Kinema Junpo Announces 93rd Best 10 for 2019

Prestigious cinema magazine Kinema Junpo has released its always anticipated “Best 10” list for films released in 2019, the 93rd edition. Steamy drama It Feels So Good takes the top spot in a list which is (almost) entirely free of surprise awards juggernaut Fly Me to the Saitama.

1. It Feels so Good (火口の ふたり)

Steamy drama from Haruhiko Arai – screenwriter, critic, and editor of film magazine Eiga Geijutsu, starring Tasuku Emoto as a young man who’s lost his job and got divorced. Retreating to his hometown, he reconnects with an old flame (Kumi Takiuchi) in the days before her wedding to another man.

2. Another World (半世界)

Male friendship drama from Junji Sakamoto in which a traumatised soldier returns to his small town home and tries to reconnect with the friends of his youth.

3. From Miyamoto to You (宮本から君へ)

Sequel to a TV drama directed by Tetsuya Mariko (Destruction Babies) starring Sosuke Ikematsu as a shy salesman who falls for Yu Aoi’s office worker.

4. A Girl Missing (よこがお)

Drama from Koji Fukada in which a homecare nurse is implicated in the disappearance of her employer’s daughter.

5. Listen to the Universe (蜜蜂と遠雷)

Adaptation of Riku Onda’s novel following four aspiring concert pianists directed by Kei Ishikawa (Gukoroku: Traces of Sin)

6. Farewell Song (さよならくちびる)

Love triangle drama from Akihiko Shiota in which a two-piece folk band (Nana Komatsu & Mugi Kadowaki) go on one last tour with a male roadie (Ryo Narita) who disrupts their dynamic.

7. One Night (ひとよ)

Drama from Kazuya Shiraishi in which a scattered family reunites 15 years after one traumatic night.

8. Just Only Love (愛がなんだ)

Rikiya Imaizumi adapt’s Mitsuyo Kakuta’s novel in which a lovelorn office lady (Yukino Kishii) gets into a casual relationship with a colleague (Ryo Narita) but gradually realises he’s just not that into her.

9. RANDEN: The Comings and Goings on a Kyoto Tram (嵐電)

Three stories of love occur along the the iconic Kyoto tramline as a writer from Kamakura searches for a ghost train while recalling memories of his wife, a local girl helps a Tokyo actor master the Kyoto accent, and a girl from Aomori falls for a trainspotter!

10. To the Ends of the Earth (旅のおわり世界のはじまり)

Kiyoshi Kurosawa reunites with recent muse Atsuko Maeda as a lost TV presenter goes searching for herself while filming in Uzbekistan.

Best 10 International

  1. Joker
  2. Once Upon a Time in Hollywood
  3. The Irishman
  4. The Mule
  5. Green Book
  6. Sorry We Missed You
  7. Cold War
  8. Roma
  9. An Elephant Sitting Still
  10. Burning

Best 10 Documentaries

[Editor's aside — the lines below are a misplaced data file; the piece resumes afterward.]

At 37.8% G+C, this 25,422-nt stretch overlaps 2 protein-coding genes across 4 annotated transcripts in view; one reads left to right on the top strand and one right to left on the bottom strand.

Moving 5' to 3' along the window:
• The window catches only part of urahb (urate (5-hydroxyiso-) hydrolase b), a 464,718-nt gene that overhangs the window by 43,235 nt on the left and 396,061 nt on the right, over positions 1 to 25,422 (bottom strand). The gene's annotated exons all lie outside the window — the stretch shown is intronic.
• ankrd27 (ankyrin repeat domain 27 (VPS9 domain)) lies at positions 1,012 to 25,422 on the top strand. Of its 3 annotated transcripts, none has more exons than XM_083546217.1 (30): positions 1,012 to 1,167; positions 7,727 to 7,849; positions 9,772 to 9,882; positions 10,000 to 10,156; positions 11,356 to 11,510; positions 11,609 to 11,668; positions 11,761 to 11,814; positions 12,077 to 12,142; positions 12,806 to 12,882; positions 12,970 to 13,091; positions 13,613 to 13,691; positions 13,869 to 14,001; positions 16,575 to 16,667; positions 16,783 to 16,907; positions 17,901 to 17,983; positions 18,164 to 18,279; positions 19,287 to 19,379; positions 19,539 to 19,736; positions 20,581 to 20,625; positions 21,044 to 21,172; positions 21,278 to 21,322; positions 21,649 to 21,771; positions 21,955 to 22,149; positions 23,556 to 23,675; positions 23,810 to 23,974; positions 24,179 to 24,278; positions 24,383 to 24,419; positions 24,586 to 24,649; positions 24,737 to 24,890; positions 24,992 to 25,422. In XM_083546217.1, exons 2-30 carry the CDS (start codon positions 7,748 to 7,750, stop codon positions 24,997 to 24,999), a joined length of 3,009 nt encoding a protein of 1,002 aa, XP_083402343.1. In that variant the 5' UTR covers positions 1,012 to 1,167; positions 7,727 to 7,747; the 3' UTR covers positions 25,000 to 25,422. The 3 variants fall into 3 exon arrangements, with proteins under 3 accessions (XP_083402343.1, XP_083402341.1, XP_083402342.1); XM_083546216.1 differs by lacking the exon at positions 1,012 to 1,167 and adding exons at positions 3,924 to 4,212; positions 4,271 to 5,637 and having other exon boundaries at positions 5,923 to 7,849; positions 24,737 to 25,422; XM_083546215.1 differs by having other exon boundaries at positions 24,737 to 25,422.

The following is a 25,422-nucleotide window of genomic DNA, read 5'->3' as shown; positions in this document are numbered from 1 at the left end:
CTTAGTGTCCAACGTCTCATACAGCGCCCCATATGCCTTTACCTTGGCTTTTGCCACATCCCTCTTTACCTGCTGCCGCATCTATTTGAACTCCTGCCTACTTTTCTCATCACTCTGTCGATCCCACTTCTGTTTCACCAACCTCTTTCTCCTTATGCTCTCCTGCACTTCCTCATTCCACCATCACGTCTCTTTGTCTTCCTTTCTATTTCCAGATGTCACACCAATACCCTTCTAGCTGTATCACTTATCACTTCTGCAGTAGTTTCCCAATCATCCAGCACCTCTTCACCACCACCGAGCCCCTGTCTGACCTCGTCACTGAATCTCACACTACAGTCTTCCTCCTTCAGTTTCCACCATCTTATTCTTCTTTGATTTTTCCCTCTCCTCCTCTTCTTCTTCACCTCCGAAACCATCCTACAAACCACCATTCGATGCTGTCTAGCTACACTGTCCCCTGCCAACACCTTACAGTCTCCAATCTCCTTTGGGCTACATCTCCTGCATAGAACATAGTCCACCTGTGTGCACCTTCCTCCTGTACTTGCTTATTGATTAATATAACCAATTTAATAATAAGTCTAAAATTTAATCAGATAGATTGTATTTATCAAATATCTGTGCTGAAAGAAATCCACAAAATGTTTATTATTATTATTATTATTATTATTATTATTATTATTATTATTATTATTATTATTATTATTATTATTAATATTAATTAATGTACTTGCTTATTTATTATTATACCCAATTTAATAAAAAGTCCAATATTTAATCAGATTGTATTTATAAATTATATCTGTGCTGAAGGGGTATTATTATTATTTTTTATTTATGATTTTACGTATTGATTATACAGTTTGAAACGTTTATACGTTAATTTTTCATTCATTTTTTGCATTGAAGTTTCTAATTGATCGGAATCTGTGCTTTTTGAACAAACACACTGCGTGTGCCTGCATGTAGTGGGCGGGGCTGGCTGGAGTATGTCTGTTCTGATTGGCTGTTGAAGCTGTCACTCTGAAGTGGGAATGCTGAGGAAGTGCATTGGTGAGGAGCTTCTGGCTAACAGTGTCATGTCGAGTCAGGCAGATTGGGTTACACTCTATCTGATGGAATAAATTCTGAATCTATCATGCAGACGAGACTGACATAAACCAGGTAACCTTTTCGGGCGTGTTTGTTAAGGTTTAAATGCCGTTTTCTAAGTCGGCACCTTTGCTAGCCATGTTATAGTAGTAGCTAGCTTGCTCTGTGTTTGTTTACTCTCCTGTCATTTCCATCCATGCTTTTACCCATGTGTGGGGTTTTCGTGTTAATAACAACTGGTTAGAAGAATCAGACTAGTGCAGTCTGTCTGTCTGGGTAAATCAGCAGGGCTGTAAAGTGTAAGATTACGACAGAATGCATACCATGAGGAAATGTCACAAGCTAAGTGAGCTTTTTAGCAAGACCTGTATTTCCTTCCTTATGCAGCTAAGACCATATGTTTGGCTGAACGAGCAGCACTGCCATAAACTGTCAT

1. i -Documentary of the Journalist- (i-新聞記者ドキュメント-, Tatsuya Mori)
  2. Fukushima Speaks (福島は語る, Toshikuni Doi) 
  3. Jinsei wo Shimau Toki (人生をしまう時間(とき), Sachiko Shimomura)
  4. Yamafutokoro ni Idakarete (山懐に抱かれて, Takashi Endo)
  5. Planet of the Crabs (蟹の惑星, Hiroyasu Murakami)
  6. Sakubei and the Mining of Japan (作兵衛さんと日本を掘る, Hiroko Kumagai)
  7. Tokyo High Tide (東京干潟, Hiroyasu Murakami))
  8. Dare ga Tame ni Kenpo wa Aru (誰がために憲法はある, Junichi Inoue)
  9. America ga Mottomo Osoreta Otoko: Kamejiro – Fukutsu no Shogai (米軍(アメリカ)が最も恐れた男 カメジロー不屈の生涯, Tadahiko Sato)
  10. Korean Schools in Japan (アイたちの学校, Ko Chanyu)

Readers’ Best 10 (Japan)

  1. Another World (半世界)
  2. Sea of Revival (凪待ち)
  3. The Journalist (新聞記者)
  4. One Night (ひとよ)
  5. Weathering with You (天気の子)
  6. Just Only Love (愛がなんだ)
  7. Typhoon Family (台風家族)
  8. From Miyamoto to You (宮本から君へ)
  9. A Girl Missing (よこがお)
  10. Talking the Pictures (カツベン!)

Readers’ Best 10 (International)

  1. Joker
  2. Green Book
  3. The Mule
  4. Once Upon a Time in Hollywood
  5. Roma
  6. The Irishman
  7. Capernaum
  8. The Favourite
  9. Sorry We Missed You
  10. Cold War

Individual Awards

Best Director: Kazuya Shiraishi (One Night, Sea of Revival, A Gambler’s Odyssey 2020)

Best Screenplay: Junji Sakamoto (Another World)

Best Director (international): Todd Phillips (Joker)

Best Actress: Kumi Takiuchi (It Feels So Good)

Best Actor: Sosuke Ikematsu (From Miyamoto to You)

Best Supporting Actress: Chizuru Ikewaki (Another World)

Best Supporting Actor: Ryo Narita (Just Only Love, Farewell Song, Chiwawa, Fly Me to the Saitama, No Longer Human)

Best Newcomer (actress): Nagisa Sekimizu (Almost a Miracle)

Best Newcomer (actor): Oji Suzuka (Listen to the Universe, The 47 Ronin in Debt)

Readers’ Choice Best Director: Junji Sakamoto (Another World)

Readers’ Choice Best Director (international): Todd Phillips (Joker)

Readers’ Choice Award: RHYMESTER Utamaru / Kazuko Misawa

Special Award: Makoto Wada

Source: Kinema Junpo official website.

The Chaplain (教誨師, Dai Sako, 2018)